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The ubiquitous banner ad has become the latest delivery mechanism for exploit code targeting a known flaw in Microsoft Corp.’s Internet Explorer browser.

During a 12-hour window over the weekend, hackers broke into a load balancing server that handles ad deliveries for Germany’s Falk eSolutions and successfully loaded exploit code on banner advertising served on hundreds of Web sites.

“Users visiting Web sites that carry banner advertising delivered by our system were periodically delivered a file from the compromised site. This file tries to execute the IE-Exploit function on the users’ computer,” Falk eSolutions confirmed Monday.

The exploit (Bofra/IFrame) takes advantage of an IE vulnerability discovered and reported to Microsoft earlier this month. It is a variant of the MyDoom virus that launched zero-day attacks on vulnerable IE users two weeks ago.

Read more here about the zero-day attacks.

The flaw, which does not affect IE users running Windows XP Service Pack 2 (SP2), has not yet been patched.

Falk eSolutions said the affected AdSolution ad serving software is used by more than 150 Web publishers, agencies and marketers worldwide, but it did not say how many of those customers were affected.

Falk AdSolution clients include AtomShockwave, IDG, A&E Television Networks, MediaCom and Universal McCann.

European tech publisher The Register was the first to notice that banner ads served by Falk were launching exploit code to non-SP2 IE users.

“If you may have visited The Register between 6am and 12.30pm GMT on Saturday, Nov 20 using any Windows platform bar XP SP2 we strongly advise you to check your machine with up to date anti-virus software, to install SP2 if you are running Windows XP, and to strongly consider running an alternative browser, at least until Microsoft deals with the issue,” The Register said in a statement.

The site said it suspended ad serving by Falk eSolutions as soon as it discovered the problem. At midday EST on Monday, The Register was still not serving banner ads.

IE rival Mozilla Firefox 1.0 impresses eWEEK Labs. Read the review here.

In a brief note posted Monday, Falk said a virus found on its European network was “inadvertently redistributed” to a small number of users (calculated under 2 percent).

“As of 11:30 a.m. GMT, the virus was removed from all Falk European and U.S. networks, and normal ad delivery was restored,” the company said.

Additional details on the network breach were provided to The Register, which posted a second notice outlining the problems with one of the ad server’s load balancers.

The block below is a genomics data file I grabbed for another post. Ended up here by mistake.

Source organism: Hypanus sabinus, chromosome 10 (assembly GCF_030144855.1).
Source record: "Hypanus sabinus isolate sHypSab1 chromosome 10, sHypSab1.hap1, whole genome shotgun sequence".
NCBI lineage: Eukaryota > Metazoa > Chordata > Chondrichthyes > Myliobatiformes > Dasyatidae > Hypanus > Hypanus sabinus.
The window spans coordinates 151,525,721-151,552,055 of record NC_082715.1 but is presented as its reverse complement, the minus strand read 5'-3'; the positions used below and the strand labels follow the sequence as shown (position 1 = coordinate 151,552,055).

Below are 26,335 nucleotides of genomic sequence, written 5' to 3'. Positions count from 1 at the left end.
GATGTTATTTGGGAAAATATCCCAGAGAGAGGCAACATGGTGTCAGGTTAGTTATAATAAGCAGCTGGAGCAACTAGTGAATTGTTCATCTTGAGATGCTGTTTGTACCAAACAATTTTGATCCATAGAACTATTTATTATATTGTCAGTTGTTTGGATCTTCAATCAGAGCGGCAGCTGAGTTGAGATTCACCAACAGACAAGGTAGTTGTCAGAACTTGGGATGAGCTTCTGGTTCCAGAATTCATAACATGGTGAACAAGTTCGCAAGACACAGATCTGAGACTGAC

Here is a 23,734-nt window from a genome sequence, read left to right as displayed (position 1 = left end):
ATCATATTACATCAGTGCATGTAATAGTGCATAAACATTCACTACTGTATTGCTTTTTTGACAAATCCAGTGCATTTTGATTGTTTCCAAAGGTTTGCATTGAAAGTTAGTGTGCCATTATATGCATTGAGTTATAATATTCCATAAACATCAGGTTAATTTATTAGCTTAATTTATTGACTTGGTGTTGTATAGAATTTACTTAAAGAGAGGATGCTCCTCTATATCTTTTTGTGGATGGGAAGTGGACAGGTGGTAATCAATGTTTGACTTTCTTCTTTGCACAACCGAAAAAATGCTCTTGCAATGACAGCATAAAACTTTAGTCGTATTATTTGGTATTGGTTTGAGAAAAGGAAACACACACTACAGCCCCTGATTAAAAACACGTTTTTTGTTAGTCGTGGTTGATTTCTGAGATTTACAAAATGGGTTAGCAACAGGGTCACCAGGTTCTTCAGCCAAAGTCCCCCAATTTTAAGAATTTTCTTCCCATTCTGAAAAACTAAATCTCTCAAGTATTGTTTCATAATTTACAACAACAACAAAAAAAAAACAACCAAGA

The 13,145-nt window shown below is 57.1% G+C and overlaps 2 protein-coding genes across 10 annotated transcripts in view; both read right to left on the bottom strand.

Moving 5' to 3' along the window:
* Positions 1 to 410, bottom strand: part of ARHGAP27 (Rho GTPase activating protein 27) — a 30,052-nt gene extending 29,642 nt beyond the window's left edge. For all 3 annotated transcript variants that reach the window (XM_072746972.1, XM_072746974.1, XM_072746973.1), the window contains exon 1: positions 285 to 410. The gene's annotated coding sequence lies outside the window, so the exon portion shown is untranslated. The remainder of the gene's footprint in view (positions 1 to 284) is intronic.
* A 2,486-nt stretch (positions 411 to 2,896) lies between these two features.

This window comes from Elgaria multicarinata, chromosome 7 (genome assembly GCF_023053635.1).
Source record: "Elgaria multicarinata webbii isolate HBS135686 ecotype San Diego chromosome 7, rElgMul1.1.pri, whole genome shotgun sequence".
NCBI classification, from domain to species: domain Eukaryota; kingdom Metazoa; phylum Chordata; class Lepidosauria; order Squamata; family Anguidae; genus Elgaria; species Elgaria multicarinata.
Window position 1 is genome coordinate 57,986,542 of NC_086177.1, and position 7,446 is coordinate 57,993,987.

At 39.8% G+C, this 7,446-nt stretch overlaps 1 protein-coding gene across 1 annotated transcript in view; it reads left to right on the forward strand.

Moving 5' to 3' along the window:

“This attack made use of a weak point on this specific type of load balancer. The function of a load balancer is to evenly distribute requests to the multiple servers behind it. The system concerned was only used to handle a specific request type to our ad server and has now been investigated,” the note read.

“The use of a weak point in one of our load balancers led to user requests not being passed to the ad servers. Instead the user requests were answered with a 302 redirect to a compromised website. This happened with approximately every 30th request,” the company added.

Next Page: Extent of the compromise?

The SANS Internet Storm Center (ISC), which tracks malicious Internet activity, said it was in the process of contacting other Falk customers in Sweden and the Netherlands that may have also been compromised.

SANS ISC Director Marcus Sachs told the fact that the ad servers were used to distribute the exploit suggests that hundreds of sites, and possibly millions of users, were affected.

Sachs said the Center is highly recommending that users ditch the affected IE browser until Microsoft issues a fix.

“This is a strong candidate for an out-of-cycle Microsoft patch. There are real exploits circulating with real security risks,” Sachs said, noting that the next scheduled patch from Microsoft won’t be available until Dec. 14.

“The fact that this has already been fixed in SP2 suggests that Microsoft has been aware of it for a very long time,” Sachs said, noting it was also very possible that the vulnerability was fixed during the SP2 code rewrite.

The ISC is urging Web site operators that serve banner ads to verify the banners do not contain the IFrame exploit code. “Or you might want to consider disabling banner ads for a little while to minimize the risk of accidentally infecting your users and propagating,” the Center said.

Because the vulnerability is easy to exploit, Sachs said it is very likely that malware for this issue will emerge in many flavors and colors. In addition to the possibility of becoming infected while surfing a Web site, there are e-mail propagation vectors, he added.

Check out’s for the latest security news, reviews and analysis. And for insights on security coverage around the Web, take a look at Security Center Editor Larry Seltzer’s Weblog.